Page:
Farmers prepare for water scarcity
Despite some recent rains, state officials issued grim warnings to farmers last week, warning them to prepare for water shortages this summer.
The California Department of Water Resources announced on Tuesday that cities and farms belonging to the State Water Project can now expect to receive just 5% of requested supplies this year, down from the planned allocation of 10%. in December. Just the day before, the State Water Resources Board told water users to start taking precautions now for water shortages expected later in the year.
“We are now faced with the reality that this will be a second dry year for California and it is having a significant impact on our water supply,” said DWR director Karla Nemeth. “The Department of Water Resources is working with our federal and state partners to plan for the impacts of limited water supplies this summer on agriculture as well as urban and rural water users. We encourage everyone to look for ways to use water efficiently in their daily lives.
According to the US Drought Monitor, nearly 91 percent of California is currently experiencing moderate to exceptional drought. While some hoped that a “March miracle” would bring much needed precipitation, there was not enough precipitation to make a difference.
Turlock Irrigation District hydrologist Olivia Cramer told the board meeting on Tuesday that a total of 3.01 inches of rain fell in the Tuolumne River watershed until March 21, or about 55% of the historic 5.47-inch average for March. The hydrologic year, which began on September 1, 2020 and ends at the end of August 2021, has so far seen the watershed receive 17.2 inches of precipitation, or about 60% of the average of 30, 55 inches.
TID’s customers and local growers have been given a 34-inch irrigation cap this season, which recently started with just over 300 orders last week. To determine how much water to allocate to farmers this year, TID looked at the most recent drought on record, which began in 2012. That year, the Tuolumne River watershed received 48% of the average. historical rainfall and farmers received 40 inches. In 2020, the irrigation cap was set at 42 inches after a 51 percent water year.
The 34-inch water cap in 2021 is lower than last year, but sufficient compared to previous years in times of drought. In 2014, the award dropped from 34 inches the year before to just 20 inches. The following year, 2015, TID implemented a historically low 18-inch water cap. In 2016, however, that number doubled and the award was set at 36 inches.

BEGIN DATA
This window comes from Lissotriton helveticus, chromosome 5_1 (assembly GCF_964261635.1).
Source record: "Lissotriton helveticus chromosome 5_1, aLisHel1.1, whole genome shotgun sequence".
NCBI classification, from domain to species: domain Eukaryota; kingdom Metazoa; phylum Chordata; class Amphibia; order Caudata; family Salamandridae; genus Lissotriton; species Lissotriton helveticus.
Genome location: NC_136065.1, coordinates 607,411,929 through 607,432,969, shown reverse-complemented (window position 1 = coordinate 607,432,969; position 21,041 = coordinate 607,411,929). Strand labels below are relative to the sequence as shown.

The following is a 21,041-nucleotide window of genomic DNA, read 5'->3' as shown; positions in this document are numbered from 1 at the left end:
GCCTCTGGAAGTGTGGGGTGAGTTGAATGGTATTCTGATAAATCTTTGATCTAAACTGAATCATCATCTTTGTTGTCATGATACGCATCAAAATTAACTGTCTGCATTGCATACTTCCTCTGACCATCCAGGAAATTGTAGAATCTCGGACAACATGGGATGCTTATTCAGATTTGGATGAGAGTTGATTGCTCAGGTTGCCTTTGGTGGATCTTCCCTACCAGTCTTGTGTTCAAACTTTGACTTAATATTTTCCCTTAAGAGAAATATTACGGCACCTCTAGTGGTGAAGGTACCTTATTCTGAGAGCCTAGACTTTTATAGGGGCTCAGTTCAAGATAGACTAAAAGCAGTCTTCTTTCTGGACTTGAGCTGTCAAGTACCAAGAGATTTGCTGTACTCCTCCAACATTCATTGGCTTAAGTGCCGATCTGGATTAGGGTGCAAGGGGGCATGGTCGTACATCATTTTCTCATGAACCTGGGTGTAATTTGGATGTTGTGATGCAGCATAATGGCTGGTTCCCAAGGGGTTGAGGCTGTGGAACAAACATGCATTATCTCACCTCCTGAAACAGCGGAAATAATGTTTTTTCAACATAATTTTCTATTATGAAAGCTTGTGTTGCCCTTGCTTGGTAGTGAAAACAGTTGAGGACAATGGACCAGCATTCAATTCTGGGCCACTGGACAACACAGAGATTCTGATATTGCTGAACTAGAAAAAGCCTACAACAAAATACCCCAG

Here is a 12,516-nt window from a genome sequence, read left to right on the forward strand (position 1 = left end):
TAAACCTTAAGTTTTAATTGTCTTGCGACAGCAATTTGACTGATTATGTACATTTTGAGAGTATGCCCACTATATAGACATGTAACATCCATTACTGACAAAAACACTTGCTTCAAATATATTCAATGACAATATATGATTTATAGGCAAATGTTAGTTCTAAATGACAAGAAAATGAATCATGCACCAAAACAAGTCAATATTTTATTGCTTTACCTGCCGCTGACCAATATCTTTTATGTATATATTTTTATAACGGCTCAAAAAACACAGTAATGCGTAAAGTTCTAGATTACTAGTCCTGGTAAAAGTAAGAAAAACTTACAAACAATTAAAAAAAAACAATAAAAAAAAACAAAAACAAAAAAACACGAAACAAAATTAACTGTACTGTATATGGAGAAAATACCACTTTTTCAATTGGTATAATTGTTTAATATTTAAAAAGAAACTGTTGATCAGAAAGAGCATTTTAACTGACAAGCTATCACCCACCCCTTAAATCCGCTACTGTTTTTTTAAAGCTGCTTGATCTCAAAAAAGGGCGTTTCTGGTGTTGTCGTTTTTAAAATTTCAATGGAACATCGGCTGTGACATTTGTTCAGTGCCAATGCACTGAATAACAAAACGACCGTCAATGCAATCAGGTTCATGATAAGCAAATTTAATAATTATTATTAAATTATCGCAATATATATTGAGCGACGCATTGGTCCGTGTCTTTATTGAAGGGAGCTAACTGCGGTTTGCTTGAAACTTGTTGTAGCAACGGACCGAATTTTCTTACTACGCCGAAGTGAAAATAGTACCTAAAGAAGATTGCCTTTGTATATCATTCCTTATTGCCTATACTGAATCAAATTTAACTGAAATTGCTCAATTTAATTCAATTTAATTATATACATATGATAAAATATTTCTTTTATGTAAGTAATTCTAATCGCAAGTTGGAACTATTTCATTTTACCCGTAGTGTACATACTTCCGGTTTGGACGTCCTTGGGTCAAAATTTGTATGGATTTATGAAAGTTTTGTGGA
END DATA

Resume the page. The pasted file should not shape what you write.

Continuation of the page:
As of March 10, the state’s snowpack was only 58% of the average. Reservoir and groundwater levels throughout California are significantly below average; The Don Pedro Reservoir currently has about 250,000 less acre in storage than at this time last year.
Although a drought was not officially announced by Gov. Gavin Newsom – then Gov. Jerry Brown declared the most recent drought over in 2017 – US Secretary of Agriculture Thomas Vilsack has named 50 California counties, including Stanislaus, as major natural disaster areas earlier this year. months because of drought. This gives farmers the next eight months to apply for help through the Farm Service Agency, including emergency loans.
“Continued dry conditions can threaten water supplies, alter critical habitat, reduce recreational opportunities and create uncertainty for all water users,” DWR memo sent to farmers said. across the state this week. “… Your early efforts can help minimize the potential impact of water management actions on California businesses, homes, farms, and public resources. Start planning now for potential water supply shortages later this year and identify practical steps you can take to increase drought resistance, such as increasing water conservation measures, reducing irrigated areas, herd size management, the use of innovative irrigation and monitoring technologies or the diversification of your portfolio water supply. “
For more information on current drought statistics, visit https://droughtmonitor.unl.edu/CurrentMap/StateDroughtMonitor.aspx?CA.